The festival of Maha Shivaratri is celebrated all over the country, and in different places and ways in different states. The Maha Shivaratri means ‘Night of the Shiva’ and it is believed to be the day when Lord Shiva married Parvati.
There is a strict fast observed throughout the day. Throughout the night, the Shiva Lingam is worshipped by washing it every three hours with milk, curd, honey, rose water, etc with the holy chant of ‘Om Namah Shivaya’ chanted in the background with devotion and concentration.
The Maha Shivaratri festival is celebrated in Andhra Pradesh when pilgrims go all the way to Kalahasti and Srisailam to visit the temples there.
When is Mahashivratri?
Maha Shivaratri is celebrated on the 13th night and 14th day of every lunar month. The Shivaratri in the month of Falgun (Phalguna) - the last month of the Hindu calendar - is Maha Shivaratri which means "the Great Night of Shiva".
It takes place just before the arrival of spring, usually in February or March in the Western calendar. It is celebrated across India and is a holiday in most states. It is celebrated annually on the new moon day in the Hindu month of Magha.
Maha Shivaratri Significance
There are different versions of the origin of the festival. It is believed to be of the day Lord Shiva got married to Goddess Parvati.
According to another version, as per the lore, Shivaratri is celebrated on the day when Lord Shiva saved the world by drinking poison that emerged from the ocean during Samudra Manthan. This poison got stored in his throat thus making it blue which is the reason that Lord Shiva is also known as Neelkanth (blue throat).
The Story Of The Lingam & Its Importance
Shiva is worshiped in the form of a lingam (Sanskrit for "sign" or "distinguishing symbol") - a pillar often placed on a receptacle that represents female creative energy. Together it represents the union of organs and the totality of creation. The use of the lingam as a symbol for Shiva was introduced after the Aryan immigration into India, having been taken from aboriginal worship.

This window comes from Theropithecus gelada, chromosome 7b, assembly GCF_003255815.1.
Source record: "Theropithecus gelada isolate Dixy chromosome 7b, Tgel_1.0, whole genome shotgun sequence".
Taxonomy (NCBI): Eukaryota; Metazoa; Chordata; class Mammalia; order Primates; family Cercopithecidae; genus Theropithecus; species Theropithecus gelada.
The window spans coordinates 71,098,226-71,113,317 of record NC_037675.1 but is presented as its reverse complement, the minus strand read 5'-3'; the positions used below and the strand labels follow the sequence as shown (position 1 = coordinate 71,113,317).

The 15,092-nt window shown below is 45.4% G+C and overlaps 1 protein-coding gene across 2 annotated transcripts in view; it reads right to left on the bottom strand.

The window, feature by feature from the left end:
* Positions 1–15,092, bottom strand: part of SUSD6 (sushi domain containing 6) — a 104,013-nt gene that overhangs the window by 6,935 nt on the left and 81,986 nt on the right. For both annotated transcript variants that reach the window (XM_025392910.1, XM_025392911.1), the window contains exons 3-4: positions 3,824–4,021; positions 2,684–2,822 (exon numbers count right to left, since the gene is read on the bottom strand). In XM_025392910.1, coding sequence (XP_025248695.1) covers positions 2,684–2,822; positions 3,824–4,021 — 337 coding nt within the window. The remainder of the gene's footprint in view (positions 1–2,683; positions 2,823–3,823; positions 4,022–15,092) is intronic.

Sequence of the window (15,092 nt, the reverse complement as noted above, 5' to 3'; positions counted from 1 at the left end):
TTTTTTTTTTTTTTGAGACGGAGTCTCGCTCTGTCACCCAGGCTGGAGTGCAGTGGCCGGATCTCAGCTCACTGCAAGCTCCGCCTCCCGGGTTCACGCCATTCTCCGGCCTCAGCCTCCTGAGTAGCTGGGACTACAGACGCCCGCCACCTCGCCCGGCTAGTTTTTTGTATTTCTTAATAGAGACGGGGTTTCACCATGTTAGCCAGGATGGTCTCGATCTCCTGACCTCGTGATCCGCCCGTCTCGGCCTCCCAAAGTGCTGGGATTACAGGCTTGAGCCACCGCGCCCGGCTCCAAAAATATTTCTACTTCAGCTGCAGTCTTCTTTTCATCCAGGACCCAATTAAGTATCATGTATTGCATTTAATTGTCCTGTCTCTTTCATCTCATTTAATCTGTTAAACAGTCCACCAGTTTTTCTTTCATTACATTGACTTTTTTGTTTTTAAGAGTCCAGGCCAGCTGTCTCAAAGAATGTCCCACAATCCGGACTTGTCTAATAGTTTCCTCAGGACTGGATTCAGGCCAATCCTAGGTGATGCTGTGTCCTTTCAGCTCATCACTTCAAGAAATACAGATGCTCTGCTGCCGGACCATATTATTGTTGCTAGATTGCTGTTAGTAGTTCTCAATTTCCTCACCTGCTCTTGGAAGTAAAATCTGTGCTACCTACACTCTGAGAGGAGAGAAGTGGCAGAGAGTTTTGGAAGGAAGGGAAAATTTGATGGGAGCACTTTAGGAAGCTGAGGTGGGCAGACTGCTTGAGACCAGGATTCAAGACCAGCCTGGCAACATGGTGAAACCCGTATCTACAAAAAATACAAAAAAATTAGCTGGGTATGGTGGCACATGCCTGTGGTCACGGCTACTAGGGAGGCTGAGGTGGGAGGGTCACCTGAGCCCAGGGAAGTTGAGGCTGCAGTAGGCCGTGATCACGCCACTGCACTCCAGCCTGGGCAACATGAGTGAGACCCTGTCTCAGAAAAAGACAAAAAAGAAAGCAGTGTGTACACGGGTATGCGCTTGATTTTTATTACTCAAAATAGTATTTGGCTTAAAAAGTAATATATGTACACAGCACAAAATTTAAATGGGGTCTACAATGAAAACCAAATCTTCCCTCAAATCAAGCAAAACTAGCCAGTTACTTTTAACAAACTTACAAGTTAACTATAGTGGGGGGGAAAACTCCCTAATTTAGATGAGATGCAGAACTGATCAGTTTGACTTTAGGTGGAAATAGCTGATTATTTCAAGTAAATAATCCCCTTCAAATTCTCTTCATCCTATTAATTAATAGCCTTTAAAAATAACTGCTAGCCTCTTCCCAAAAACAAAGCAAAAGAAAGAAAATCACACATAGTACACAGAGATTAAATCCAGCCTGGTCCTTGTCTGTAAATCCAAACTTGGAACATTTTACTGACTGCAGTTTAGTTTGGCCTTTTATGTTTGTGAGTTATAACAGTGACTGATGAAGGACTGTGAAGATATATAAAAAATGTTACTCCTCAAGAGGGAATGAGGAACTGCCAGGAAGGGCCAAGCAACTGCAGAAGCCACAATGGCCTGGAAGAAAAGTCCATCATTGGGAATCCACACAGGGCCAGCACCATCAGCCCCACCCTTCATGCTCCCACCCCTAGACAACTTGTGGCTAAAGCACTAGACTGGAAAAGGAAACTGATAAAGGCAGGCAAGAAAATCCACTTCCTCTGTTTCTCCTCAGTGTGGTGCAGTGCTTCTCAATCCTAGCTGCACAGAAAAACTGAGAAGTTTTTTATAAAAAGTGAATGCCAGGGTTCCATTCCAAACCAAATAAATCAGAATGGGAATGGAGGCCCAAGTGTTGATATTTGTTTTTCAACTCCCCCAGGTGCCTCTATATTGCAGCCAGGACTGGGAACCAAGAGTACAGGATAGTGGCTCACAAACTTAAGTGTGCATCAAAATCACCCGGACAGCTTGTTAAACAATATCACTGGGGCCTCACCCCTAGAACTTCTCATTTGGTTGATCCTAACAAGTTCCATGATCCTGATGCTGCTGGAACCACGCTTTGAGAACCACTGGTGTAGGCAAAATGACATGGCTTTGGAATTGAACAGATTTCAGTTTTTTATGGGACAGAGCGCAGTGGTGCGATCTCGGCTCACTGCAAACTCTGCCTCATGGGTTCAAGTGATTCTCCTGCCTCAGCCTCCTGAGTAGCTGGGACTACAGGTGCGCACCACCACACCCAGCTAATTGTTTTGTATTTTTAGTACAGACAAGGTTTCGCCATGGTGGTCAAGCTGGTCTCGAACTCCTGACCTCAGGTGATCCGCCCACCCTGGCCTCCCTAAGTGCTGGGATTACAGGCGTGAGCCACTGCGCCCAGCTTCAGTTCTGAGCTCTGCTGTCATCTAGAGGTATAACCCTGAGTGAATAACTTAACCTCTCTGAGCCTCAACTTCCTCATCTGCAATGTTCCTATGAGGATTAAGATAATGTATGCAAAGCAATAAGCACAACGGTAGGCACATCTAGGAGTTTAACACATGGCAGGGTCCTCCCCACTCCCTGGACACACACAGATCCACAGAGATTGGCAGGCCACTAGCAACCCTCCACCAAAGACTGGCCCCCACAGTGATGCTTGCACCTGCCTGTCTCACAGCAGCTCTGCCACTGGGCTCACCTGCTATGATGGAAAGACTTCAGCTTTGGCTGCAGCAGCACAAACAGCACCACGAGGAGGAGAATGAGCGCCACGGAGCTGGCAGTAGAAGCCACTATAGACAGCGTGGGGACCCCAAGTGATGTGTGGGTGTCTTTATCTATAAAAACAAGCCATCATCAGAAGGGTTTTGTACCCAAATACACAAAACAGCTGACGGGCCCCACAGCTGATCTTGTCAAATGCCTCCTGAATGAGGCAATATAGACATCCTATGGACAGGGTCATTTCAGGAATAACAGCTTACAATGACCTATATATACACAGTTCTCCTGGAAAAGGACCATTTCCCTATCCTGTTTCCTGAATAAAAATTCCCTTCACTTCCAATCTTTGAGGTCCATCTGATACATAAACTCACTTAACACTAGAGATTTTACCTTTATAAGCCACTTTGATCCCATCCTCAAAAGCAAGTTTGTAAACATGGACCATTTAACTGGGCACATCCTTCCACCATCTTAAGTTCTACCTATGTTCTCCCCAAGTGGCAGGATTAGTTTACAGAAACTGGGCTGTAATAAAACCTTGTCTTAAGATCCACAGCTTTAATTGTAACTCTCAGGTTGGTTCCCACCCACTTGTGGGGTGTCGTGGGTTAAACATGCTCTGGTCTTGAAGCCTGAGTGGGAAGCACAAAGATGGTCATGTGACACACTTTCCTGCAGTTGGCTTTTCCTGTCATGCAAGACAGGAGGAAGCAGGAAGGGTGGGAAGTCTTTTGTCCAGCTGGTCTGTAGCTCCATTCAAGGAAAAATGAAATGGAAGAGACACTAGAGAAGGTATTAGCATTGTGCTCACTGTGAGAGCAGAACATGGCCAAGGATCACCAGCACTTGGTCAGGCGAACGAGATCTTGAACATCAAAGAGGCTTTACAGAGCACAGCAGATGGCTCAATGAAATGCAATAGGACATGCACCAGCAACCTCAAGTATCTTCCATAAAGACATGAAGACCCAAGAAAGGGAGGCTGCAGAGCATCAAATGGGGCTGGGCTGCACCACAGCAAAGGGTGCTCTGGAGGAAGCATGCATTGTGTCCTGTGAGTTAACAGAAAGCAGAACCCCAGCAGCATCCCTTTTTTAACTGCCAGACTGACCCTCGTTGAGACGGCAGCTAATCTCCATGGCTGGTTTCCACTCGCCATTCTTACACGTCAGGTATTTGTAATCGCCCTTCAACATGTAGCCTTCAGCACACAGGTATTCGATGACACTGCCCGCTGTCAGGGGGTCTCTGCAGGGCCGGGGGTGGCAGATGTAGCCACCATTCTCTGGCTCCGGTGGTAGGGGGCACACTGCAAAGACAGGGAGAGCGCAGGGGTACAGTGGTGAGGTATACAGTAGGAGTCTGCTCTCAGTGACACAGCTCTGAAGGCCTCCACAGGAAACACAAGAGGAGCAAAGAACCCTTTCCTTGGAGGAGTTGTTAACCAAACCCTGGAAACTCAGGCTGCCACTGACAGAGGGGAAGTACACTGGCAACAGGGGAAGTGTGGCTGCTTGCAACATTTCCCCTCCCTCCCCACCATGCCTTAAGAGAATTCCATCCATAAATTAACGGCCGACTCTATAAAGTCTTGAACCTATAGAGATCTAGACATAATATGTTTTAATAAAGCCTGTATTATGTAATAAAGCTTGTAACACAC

According to Hindu legend, Brahma and Vishnu were busy arguing over which among the three was the most powerful god. On hearing this, Shiva manifested in the form of a huge, flaming lingam. It was agreed with Brahma and Vishnu that whoever was first to find the end of the blazing column of fire would be considered the greatest of the Hindu gods. Vishnu, in the form of a boar, started looking for the bottom of the lingam, while Brahma, in the form of a swan, started looking for the top. After years of searching, neither had found an end, and they both had to acknowledge Shiva as the most powerful.
Flowers, incense, and other offerings are made, while all through the day the devotees chant the sacred Panchakshara mantra dedicated to Lord "Om Namah Shivaya".
Bel Tree Importance
It is believed that Lord Shiva is fond of the Bel tree, also known as the bilwa or bilva tree, and its leaves and fruit still play the main role in his worship.
Huge gatherings take place in temples all over India, though the biggest celebration is held in Ujjain, Madhya Pradesh, where Lord Shiva is believed to have stayed. Special celebrations are held at Shiva shrines in Tamil Nadu, Andhra Pradesh, and Uttar Pradesh.
All castes (divisions) of Hindu society participate in the worship of Shiva. The ceremonies surrounding Shivaratri are particularly popular with Hindu women, especially those wishing to become pregnant.